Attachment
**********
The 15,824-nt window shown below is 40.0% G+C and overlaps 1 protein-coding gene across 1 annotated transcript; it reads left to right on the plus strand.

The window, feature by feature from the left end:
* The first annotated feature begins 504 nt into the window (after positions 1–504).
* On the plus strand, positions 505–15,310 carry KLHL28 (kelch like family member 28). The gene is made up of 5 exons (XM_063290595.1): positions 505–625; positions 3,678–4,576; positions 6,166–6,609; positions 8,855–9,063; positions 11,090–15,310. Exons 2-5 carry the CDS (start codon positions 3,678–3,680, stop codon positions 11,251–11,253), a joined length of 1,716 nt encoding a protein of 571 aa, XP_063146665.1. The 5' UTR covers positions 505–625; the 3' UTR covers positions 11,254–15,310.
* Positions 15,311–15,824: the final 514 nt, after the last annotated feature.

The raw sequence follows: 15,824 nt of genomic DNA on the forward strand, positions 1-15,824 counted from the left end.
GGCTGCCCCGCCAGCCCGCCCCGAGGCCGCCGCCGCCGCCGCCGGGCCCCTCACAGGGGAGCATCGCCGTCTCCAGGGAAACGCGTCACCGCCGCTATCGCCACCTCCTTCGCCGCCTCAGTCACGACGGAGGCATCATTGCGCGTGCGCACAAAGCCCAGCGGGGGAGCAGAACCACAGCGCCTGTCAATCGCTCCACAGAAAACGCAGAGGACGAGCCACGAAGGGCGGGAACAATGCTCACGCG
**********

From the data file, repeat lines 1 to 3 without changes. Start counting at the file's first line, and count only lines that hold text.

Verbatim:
The 15,824-nt window shown below is 40.0% G+C and overlaps 1 protein-coding gene across 1 annotated transcript; it reads left to right on the plus strand.

The window, feature by feature from the left end:
* The first annotated feature begins 504 nt into the window (after positions 1–504).